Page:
My Dear Children,


                               A missionary who was learning the language of the country to which he had been sent, one day asked his native teacher to tell him a story, in order to see whether he could understand it.  After thinking a moment the man began:-  ‘I will tell you of the great Shah Abbas, who reigned in olden time so magnificently in Persia’ . This sovereign loved to mingle with his people in various disguises, thus to know them more perfectly.  Once he was walking alone, dressed as a poor man, in the streets of his capital, and coming to one of the public baths, he descended a long flight of steps - dark and damp - till he reached the tiny cellar where the fireman, seated on ashes, was tending the furnace.  The King sat down beside him and they began to talk.  Presently, it being meal-time, the fireman produced some coarse black bread and a jug of water, and they ate and drank.  The Shah went away, but returned again and again, for his heart was filled with pity and sympathy for the lonely man.  He questioned him of his life, his joys and sorrows; he gave him sweet counsel, and the poor man opened to him his whole heart and loved this friend - so kind, so wise, yet poor like himself.  At last the Emperor thought, ‘I will tell him who I am, and see for what gifts he will ask me So he said to him, ‘You think me a poor man, but I am Shah Abbas, your Emperor, who have come to you to know for myself your state He expected to hear a petition for some great thing, but the fireman sat silent, gazing on him with love and wonder.


“ ‘Then’ the King said: ‘Have you not understood, or do you not believe me?  Do you not know that I can make you rich and noble, can give you a city, appoint you a great ruler?  Have you nothing to ask of me?’  The man replied gently ‘Yes, my Lord, I understand, I believe.  But what is this you have done, to leave your palace and your glory to sit with me in this dark place, to partake of my coarse fare, to listen to my thoughts, to care whether my heart is glad or sorry?  Even you can now give nothing greater or more precious.  On others you may bestow rich presents, but to me you have given yourself; and it only remains to pray that you never withdraw the gift of your friendship


The narrator paused, and the missionary looked at the dark care-worn face of the Christian Moslem, wondering what meaning the story held for him.  Presently he continued: “Missionary, I am old and poor.  I have lost all for Christ's sake.  At times ... my mind is filled with doubt and darkness ... then I remember my wretched state, dark and lost in sin, in the days of my youth; and how, when I knew not and cared not for God, He chose and called me, and drew me, and made Himself my everlasting portion, and how Jesus humbled Himself for me.  Then I say, ‘Let my Lord only not withdraw His presence from my poor heart - from the lowly dwelling which is all I have to offer Him, and I desire no more?  Once, I asked of Him money and rich gifts, now I only want Himself”*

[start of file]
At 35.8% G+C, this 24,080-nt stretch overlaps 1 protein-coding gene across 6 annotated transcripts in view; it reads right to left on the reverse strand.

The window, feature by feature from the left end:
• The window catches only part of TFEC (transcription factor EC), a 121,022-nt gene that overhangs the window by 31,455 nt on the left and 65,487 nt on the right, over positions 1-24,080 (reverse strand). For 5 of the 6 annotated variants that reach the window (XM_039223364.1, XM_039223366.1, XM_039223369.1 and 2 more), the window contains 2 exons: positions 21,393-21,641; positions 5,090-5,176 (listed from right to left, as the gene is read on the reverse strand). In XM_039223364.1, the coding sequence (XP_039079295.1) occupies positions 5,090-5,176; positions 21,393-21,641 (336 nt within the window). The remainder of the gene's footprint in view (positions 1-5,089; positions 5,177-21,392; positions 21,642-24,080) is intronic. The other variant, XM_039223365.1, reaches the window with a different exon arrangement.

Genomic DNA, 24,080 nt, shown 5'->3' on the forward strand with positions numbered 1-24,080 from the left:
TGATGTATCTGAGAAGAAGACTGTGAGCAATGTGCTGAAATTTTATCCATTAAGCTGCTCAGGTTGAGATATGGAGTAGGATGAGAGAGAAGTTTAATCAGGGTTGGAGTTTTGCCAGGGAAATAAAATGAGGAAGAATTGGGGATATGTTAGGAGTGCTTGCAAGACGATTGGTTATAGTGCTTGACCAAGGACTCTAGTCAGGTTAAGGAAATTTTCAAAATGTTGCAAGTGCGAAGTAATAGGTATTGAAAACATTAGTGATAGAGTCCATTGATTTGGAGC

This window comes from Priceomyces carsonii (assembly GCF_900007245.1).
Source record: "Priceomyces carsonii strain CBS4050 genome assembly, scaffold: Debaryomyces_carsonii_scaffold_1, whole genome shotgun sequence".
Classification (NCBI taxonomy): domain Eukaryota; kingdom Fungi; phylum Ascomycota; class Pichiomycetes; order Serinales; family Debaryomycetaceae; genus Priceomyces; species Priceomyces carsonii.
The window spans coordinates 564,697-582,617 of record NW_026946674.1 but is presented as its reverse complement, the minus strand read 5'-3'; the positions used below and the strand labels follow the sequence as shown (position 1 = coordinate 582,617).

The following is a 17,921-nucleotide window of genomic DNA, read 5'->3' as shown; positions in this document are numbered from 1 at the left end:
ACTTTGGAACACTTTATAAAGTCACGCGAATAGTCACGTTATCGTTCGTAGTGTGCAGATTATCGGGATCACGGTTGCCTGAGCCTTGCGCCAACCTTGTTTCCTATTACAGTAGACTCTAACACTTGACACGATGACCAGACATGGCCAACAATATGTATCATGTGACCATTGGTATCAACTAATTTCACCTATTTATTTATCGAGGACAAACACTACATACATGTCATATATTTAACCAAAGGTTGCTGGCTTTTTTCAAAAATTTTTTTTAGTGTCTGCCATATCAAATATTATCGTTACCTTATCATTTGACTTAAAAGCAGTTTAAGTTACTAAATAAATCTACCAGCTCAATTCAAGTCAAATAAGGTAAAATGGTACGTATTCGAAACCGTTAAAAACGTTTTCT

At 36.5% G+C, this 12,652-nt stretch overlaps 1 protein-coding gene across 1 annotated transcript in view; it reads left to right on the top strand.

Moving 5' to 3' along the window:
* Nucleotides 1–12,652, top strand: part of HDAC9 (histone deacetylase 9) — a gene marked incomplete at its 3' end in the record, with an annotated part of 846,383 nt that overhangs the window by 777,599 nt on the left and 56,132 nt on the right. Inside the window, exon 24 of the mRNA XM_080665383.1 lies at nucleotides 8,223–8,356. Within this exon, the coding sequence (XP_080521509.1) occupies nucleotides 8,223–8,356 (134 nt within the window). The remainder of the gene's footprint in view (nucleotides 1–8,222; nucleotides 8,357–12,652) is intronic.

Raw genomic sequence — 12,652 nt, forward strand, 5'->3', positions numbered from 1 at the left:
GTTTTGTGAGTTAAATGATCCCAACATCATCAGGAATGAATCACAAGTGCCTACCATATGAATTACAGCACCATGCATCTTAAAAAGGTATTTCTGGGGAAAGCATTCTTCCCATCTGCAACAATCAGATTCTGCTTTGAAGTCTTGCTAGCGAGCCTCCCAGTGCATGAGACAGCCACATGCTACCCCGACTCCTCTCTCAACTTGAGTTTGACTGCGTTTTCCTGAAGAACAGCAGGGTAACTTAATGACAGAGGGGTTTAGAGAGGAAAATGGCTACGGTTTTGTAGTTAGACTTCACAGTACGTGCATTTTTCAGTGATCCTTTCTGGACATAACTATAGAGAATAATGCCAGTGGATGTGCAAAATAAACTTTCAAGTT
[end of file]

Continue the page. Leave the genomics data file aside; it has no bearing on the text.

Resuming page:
[* From “Letters to Light-Keepers,” by Mrs. Henry.]


How wonderful that the Lord of Glory often approaches His lost, rebellious creatures, with a request rather than with a threat!  True, Divine Mercy - intent on saving the sinner from his awful doom ‑ solemnly warns concerning “wrath to come."  Yet, when our Saviour sat, wearied, beside Sychar’s well, He deigned to open the interview which was to result in salvation to many with the lowly request: “Give me to drink” (John 4: 7).  Nor were the words a gracious subterfuge, so to speak, to win the woman’s confidence: for He Who spake was the Truth.  Doubtless He was indeed, at that time, physically thirsty.  But the Saviour has a heart-thirst to which every sinner may minister who accepts salvation though the precious blood.  The Lord Jesus longs for the souls for whom He died, and He hungers for them:- “Master, eat,” begged the disciples, but He replied, “I have meat to eat that ye know not of.  My meat is to do the will of Him that sent me, and to finish His work ... Lift up your eyes, and look on the fields; for they are white already to harvest


In Rev.3:20, (which, however, is addressed, not to the unsaved, but to the backsliding Christian) the Lord Jesus says, “Behold, I stand at the door and knock: if any man hear my voice, and open the door, I will come in to him and sup with him, and he with me  Here the Lord offers to be the Guest of whoso, in meek surrender, will lay a yielded self before Him.  Then the Lord, in turn, becomes Host, feeding His redeemed one with Himself - the living Bread.


It is gloriously simple.  We minister to our Saviour by accepting the life which He gives - He gives, and is solaced by the resulting fruits of that life.  And all is of the Spirit, of Whom we are born from above into a new life of fellowship with the Father and with His Son Jesus Christ (1 John 1: 3).  Then is it ours to rejoice with joy unspeakable and full of glory, because our King has stooped to lift us from our lost estate, and has given us, not His gifts only, but Himself.


Your affectionate friend,


                                   HELEN RAMSAY.